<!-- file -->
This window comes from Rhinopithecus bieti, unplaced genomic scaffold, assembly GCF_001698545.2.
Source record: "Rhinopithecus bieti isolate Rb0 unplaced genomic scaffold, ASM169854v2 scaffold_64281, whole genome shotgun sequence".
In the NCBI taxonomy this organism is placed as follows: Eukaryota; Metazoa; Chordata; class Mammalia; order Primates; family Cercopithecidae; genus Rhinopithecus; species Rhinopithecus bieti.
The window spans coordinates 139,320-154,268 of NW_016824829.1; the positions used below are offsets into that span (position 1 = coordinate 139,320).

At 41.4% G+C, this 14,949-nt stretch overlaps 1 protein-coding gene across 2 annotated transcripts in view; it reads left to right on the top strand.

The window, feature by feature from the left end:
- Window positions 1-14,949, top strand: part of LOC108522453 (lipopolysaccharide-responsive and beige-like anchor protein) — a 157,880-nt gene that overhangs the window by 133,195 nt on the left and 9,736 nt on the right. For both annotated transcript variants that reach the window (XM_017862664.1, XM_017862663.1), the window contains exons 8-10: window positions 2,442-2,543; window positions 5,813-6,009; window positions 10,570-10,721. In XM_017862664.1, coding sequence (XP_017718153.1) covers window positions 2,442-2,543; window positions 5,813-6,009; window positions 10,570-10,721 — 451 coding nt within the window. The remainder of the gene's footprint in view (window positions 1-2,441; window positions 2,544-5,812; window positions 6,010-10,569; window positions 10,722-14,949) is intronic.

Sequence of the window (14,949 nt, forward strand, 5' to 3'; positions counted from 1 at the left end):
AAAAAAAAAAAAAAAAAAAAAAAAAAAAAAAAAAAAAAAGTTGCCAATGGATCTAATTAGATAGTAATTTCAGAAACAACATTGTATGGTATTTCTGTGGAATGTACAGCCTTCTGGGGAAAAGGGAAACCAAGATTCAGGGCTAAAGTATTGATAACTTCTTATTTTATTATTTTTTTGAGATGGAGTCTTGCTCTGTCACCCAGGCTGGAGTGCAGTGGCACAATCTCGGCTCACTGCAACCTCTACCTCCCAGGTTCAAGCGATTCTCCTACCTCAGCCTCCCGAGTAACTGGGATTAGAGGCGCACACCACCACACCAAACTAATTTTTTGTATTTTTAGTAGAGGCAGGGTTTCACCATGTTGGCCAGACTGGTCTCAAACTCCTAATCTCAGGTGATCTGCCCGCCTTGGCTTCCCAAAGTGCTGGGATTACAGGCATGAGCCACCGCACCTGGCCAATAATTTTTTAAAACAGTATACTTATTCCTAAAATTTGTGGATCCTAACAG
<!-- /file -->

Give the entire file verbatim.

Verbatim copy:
This window comes from Rhinopithecus bieti, unplaced genomic scaffold, assembly GCF_001698545.2.
Source record: "Rhinopithecus bieti isolate Rb0 unplaced genomic scaffold, ASM169854v2 scaffold_64281, whole genome shotgun sequence".
In the NCBI taxonomy this organism is placed as follows: Eukaryota; Metazoa; Chordata; class Mammalia; order Primates; family Cercopithecidae; genus Rhinopithecus; species Rhinopithecus bieti.
The window spans coordinates 139,320-154,268 of NW_016824829.1; the positions used below are offsets into that span (position 1 = coordinate 139,320).

At 41.4% G+C, this 14,949-nt stretch overlaps 1 protein-coding gene across 2 annotated transcripts in view; it reads left to right on the top strand.

The window, feature by feature from the left end:
- Window positions 1-14,949, top strand: part of LOC108522453 (lipopolysaccharide-responsive and beige-like anchor protein) — a 157,880-nt gene that overhangs the window by 133,195 nt on the left and 9,736 nt on the right. For both annotated transcript variants that reach the window (XM_017862664.1, XM_017862663.1), the window contains exons 8-10: window positions 2,442-2,543; window positions 5,813-6,009; window positions 10,570-10,721. In XM_017862664.1, coding sequence (XP_017718153.1) covers window positions 2,442-2,543; window positions 5,813-6,009; window positions 10,570-10,721 — 451 coding nt within the window. The remainder of the gene's footprint in view (window positions 1-2,441; window positions 2,544-5,812; window positions 6,010-10,569; window positions 10,722-14,949) is intronic.

Sequence of the window (14,949 nt, forward strand, 5' to 3'; positions counted from 1 at the left end):
AAAAAAAAAAAAAAAAAAAAAAAAAAAAAAAAAAAAAAAGTTGCCAATGGATCTAATTAGATAGTAATTTCAGAAACAACATTGTATGGTATTTCTGTGGAATGTACAGCCTTCTGGGGAAAAGGGAAACCAAGATTCAGGGCTAAAGTATTGATAACTTCTTATTTTATTATTTTTTTGAGATGGAGTCTTGCTCTGTCACCCAGGCTGGAGTGCAGTGGCACAATCTCGGCTCACTGCAACCTCTACCTCCCAGGTTCAAGCGATTCTCCTACCTCAGCCTCCCGAGTAACTGGGATTAGAGGCGCACACCACCACACCAAACTAATTTTTTGTATTTTTAGTAGAGGCAGGGTTTCACCATGTTGGCCAGACTGGTCTCAAACTCCTAATCTCAGGTGATCTGCCCGCCTTGGCTTCCCAAAGTGCTGGGATTACAGGCATGAGCCACCGCACCTGGCCAATAATTTTTTAAAACAGTATACTTATTCCTAAAATTTGTGGATCCTAACAG